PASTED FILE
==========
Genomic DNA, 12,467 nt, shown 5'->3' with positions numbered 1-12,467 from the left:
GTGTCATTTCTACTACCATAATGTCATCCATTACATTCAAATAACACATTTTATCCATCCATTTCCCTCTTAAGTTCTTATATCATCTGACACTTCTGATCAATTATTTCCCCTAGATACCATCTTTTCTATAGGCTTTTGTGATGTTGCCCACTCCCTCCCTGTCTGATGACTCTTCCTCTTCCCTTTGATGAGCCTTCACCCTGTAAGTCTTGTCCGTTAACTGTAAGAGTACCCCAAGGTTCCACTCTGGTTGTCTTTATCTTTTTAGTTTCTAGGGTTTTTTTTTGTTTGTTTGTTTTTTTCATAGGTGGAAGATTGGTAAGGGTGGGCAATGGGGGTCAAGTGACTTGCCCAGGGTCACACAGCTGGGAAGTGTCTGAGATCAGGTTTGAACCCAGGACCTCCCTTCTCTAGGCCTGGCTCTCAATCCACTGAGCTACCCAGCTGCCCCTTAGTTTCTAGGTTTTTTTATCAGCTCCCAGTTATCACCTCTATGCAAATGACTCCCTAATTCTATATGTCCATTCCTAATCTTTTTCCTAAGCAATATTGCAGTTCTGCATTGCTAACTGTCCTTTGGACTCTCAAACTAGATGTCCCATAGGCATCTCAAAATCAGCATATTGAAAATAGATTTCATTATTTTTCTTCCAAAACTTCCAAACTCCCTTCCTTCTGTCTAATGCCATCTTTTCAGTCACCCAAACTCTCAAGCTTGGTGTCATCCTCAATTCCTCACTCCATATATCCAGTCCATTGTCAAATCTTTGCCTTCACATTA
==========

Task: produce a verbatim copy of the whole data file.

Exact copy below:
Genomic DNA, 12,467 nt, shown 5'->3' with positions numbered 1-12,467 from the left:
GTGTCATTTCTACTACCATAATGTCATCCATTACATTCAAATAACACATTTTATCCATCCATTTCCCTCTTAAGTTCTTATATCATCTGACACTTCTGATCAATTATTTCCCCTAGATACCATCTTTTCTATAGGCTTTTGTGATGTTGCCCACTCCCTCCCTGTCTGATGACTCTTCCTCTTCCCTTTGATGAGCCTTCACCCTGTAAGTCTTGTCCGTTAACTGTAAGAGTACCCCAAGGTTCCACTCTGGTTGTCTTTATCTTTTTAGTTTCTAGGGTTTTTTTTTGTTTGTTTGTTTTTTTCATAGGTGGAAGATTGGTAAGGGTGGGCAATGGGGGTCAAGTGACTTGCCCAGGGTCACACAGCTGGGAAGTGTCTGAGATCAGGTTTGAACCCAGGACCTCCCTTCTCTAGGCCTGGCTCTCAATCCACTGAGCTACCCAGCTGCCCCTTAGTTTCTAGGTTTTTTTATCAGCTCCCAGTTATCACCTCTATGCAAATGACTCCCTAATTCTATATGTCCATTCCTAATCTTTTTCCTAAGCAATATTGCAGTTCTGCATTGCTAACTGTCCTTTGGACTCTCAAACTAGATGTCCCATAGGCATCTCAAAATCAGCATATTGAAAATAGATTTCATTATTTTTCTTCCAAAACTTCCAAACTCCCTTCCTTCTGTCTAATGCCATCTTTTCAGTCACCCAAACTCTCAAGCTTGGTGTCATCCTCAATTCCTCACTCCATATATCCAGTCCATTGTCAAATCTTTGCCTTCACATTA